- WIST is my personal collection of quotations, curated for thought, amusement, turn of phrase, historical significance, or sometimes just (often-unintentional) irony.
Please feel free to browse and borrow.
- 19,154 quotes and counting ...
Author CloudAdams, John • Aristotle • Bacon, Francis • Bible • Bierce, Ambrose • Billings, Josh • Butcher, Jim • Chesterfield (Lord) • Chesterton, Gilbert Keith • Churchill, Winston • Cicero, Marcus Tullius • Einstein, Albert • Eisenhower, Dwight David • Emerson, Ralph Waldo • Franklin, Benjamin • Fuller, Thomas (1654) • Gaiman, Neil • Galbraith, John Kenneth • Gandhi, Mohandas • Hazlitt, William • Heinlein, Robert A. • Hoffer, Eric • Homer • Huxley, Aldous • Ingersoll, Robert Green • Jefferson, Thomas • Johnson, Lyndon • Johnson, Samuel • Kennedy, John F. • King, Martin Luther • La Rochefoucauld, Francois • Lewis, C.S. • Lincoln, Abraham • Mencken, H.L. • Orwell, George • Pratchett, Terry • Roosevelt, Eleanor • Roosevelt, Theodore • Russell, Bertrand • Seneca the Younger • Shakespeare, William • Shaw, George Bernard • Sophocles • Stevenson, Robert Louis • Twain, Mark
- Only the 45 most quoted authors are shown above. Full author list.
Most Quoted Authors
Topic Cloudaction age America beauty belief change character death democracy education ego error evil faith fear freedom future God government happiness history human nature humanity integrity leadership liberty life love morality perspective politics power pride progress reality religion science society success truth virtue war wealth wisdom writing
- I've been adding topics since 2014, so not all quotes have been given one. Full topic list.
- “Wealth and Poverty,” speech, National… (9,488)
- Agamemnon, ll. 175-183 [tr. Johnston (2007)] (6,510)
- “The Lesson for Today,” A Witness Tree (1942) (6,187)
- “The Triumph of Stupidity” (10 May 1933) (5,511)
- Nobel prize acceptance speech (10 Dec 1962) (4,940)
- “On The Conduct of Life” (1822) (4,597)
- “Tips for Teens,” Social Studies (1981) (4,585)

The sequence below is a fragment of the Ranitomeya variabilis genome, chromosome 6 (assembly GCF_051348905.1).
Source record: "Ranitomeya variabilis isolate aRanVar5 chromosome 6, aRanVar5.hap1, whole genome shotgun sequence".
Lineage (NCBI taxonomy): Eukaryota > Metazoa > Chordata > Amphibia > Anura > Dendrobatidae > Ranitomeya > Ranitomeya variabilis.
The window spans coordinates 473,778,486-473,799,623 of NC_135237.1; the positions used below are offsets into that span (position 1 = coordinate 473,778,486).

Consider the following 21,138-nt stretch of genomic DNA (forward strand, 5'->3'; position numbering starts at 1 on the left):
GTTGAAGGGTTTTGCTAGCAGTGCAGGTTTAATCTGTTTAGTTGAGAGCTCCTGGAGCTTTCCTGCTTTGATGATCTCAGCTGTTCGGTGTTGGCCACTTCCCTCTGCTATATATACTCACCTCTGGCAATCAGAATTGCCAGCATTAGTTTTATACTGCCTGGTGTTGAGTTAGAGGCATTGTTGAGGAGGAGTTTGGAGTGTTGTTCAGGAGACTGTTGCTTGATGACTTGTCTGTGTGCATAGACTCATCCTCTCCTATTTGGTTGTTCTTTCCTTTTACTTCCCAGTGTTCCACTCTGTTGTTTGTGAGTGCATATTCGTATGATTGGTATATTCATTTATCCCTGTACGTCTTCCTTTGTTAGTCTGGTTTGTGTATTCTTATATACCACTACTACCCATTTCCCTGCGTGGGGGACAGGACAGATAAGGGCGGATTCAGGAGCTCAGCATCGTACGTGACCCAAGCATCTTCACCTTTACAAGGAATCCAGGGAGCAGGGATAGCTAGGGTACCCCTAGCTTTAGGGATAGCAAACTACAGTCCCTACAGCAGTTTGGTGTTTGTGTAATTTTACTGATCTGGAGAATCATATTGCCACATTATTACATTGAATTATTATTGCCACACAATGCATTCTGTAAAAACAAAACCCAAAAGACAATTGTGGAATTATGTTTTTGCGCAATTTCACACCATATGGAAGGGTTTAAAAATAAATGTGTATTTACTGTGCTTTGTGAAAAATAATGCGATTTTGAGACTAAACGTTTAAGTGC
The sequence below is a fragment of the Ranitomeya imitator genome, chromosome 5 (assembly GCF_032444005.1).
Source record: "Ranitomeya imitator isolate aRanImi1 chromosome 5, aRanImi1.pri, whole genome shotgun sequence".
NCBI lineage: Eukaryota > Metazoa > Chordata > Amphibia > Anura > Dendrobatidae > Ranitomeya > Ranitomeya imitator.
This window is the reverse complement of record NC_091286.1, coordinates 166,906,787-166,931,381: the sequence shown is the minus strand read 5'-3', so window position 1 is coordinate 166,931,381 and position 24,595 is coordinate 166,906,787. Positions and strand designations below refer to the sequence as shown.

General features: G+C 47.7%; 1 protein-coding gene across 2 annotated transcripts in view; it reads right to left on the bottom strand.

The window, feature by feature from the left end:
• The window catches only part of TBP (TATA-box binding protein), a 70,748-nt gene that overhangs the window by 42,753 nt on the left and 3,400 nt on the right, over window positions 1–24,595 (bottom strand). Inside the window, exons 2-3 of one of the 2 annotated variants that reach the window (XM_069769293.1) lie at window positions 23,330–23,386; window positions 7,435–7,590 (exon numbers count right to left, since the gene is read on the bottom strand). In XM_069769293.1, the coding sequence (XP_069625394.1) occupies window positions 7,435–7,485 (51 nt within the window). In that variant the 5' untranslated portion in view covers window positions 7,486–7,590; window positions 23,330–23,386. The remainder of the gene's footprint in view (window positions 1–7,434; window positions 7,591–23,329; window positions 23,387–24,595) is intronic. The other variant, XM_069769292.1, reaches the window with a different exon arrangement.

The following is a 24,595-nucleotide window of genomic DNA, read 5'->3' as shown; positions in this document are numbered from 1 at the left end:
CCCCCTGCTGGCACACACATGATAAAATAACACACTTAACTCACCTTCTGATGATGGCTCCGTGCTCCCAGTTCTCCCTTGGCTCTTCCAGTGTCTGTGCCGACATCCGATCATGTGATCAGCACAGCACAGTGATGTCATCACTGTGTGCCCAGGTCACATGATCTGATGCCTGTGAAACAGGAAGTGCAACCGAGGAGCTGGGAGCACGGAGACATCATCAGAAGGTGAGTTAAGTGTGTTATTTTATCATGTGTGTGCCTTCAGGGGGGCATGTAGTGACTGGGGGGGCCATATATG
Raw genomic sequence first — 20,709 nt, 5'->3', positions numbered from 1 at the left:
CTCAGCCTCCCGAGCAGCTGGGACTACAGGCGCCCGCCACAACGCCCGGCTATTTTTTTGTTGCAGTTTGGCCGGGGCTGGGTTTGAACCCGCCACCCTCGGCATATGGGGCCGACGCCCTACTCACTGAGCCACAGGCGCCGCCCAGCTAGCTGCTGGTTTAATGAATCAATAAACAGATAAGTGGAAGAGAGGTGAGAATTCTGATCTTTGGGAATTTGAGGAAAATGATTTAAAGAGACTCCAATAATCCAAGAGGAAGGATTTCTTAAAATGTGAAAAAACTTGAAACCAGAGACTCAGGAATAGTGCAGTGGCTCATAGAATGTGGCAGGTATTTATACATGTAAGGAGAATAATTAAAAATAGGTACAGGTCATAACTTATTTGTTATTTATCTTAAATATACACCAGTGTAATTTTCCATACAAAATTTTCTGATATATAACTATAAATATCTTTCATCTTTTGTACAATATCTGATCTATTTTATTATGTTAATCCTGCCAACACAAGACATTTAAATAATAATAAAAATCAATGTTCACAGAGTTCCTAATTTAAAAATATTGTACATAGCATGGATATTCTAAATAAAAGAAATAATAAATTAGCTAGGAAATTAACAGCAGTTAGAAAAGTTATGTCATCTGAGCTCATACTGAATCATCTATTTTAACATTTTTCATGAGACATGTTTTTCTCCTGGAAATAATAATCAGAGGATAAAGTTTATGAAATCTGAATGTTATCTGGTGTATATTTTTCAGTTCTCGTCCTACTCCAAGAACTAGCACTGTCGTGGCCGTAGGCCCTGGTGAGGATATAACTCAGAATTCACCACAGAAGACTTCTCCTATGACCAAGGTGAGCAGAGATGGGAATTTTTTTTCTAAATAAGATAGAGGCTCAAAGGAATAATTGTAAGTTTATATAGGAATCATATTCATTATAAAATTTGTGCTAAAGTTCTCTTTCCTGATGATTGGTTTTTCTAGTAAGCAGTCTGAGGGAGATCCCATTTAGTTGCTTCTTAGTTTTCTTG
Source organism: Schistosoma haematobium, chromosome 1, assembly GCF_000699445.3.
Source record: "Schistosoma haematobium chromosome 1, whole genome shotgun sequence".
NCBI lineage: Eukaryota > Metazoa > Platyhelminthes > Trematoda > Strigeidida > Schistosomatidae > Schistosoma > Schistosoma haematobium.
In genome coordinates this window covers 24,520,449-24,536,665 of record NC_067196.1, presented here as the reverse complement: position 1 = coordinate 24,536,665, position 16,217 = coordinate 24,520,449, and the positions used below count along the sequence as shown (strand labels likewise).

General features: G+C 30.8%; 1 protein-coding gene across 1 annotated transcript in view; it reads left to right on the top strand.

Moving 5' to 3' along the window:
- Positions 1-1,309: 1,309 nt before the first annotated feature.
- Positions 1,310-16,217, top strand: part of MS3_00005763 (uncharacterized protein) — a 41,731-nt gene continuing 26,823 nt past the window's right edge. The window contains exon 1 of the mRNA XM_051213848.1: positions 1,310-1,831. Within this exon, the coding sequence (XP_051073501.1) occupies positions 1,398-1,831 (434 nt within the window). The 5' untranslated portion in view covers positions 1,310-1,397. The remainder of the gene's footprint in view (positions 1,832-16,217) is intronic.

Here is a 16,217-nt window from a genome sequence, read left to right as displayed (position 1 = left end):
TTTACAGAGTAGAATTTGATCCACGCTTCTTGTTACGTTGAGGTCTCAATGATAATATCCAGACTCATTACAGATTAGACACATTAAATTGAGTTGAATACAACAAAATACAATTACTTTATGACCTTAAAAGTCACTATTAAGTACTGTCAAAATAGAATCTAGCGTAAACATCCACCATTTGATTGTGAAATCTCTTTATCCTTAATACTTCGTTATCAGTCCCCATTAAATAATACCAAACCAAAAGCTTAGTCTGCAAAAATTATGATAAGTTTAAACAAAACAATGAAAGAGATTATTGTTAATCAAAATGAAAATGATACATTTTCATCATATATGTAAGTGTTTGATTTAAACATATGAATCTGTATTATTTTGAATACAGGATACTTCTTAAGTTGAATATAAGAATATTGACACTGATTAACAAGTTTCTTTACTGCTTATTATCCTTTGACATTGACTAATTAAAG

- Letter to Clara Rilke (1 Jan 1907) (4,536)
- “In Search of a Majority,” Speech,… (4,098)
- “A Cult of Ignorance,” Newsweek (21 Jan 1980) (3,999)
- “Notes on Nationalism” (1945) on
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- A Writer’s Notebook (1949) on
- The Odyssey [Ὀδύσσεια], Book 6, l. 180ff (6.180) [Odysseus to Nausicaa] (c. 700 BC) [tr. Rieu (1946)] on
- Meditations, Book 2, #11 [tr. Gill (2014)] on
- “We’ll Meet Again” (1939) [with Hughie Charles] on
- Gnomologia: Adages and Proverbs, #3366 (1732) on
- In “Ten Rules for Writing Fiction,” The Guardian (20 Feb 2010) on
Zigong asked how to practice humanity. The Master said: “A craftsman who wishes to do good work must first sharpen his tools. In whatever country you settle, offer your services to the most virtuous ministers, and befriend those gentlemen who cultivate humanity.”
The Analects [Lun Yü], 15.10 (6th C. BC) [ed. Lao-Tse; tr. Leys (1997)]
- 'Tsze-kung asked about the practice of virtue. The Master said, "The mechanic, who wishes to do his work well, must first sharpen his tools. When you are living in any state, take service with the most worthy among its great officers, and make friends of the most virtuous among its scholars."' [tr. Legge (1861), 15.9]
- 'Zigong asked about the practice of humaneness. The Master said, "Artisans who wish to excel at their craft must sharpen their tools. When you live in any given state, you should serve the worthiest among the counselors and befriend the most human among the educated professionals."'[tr. Annping Chin (1983)]
- Part of this is often quoted, without citation: "The expectations of life depend upon diligence; the mechanic that would perfect his work must first sharpen his tools." The quote can be found in English as early as the late 19th Century.
Added on 1-Feb-04 | Last updated 22-Nov-20
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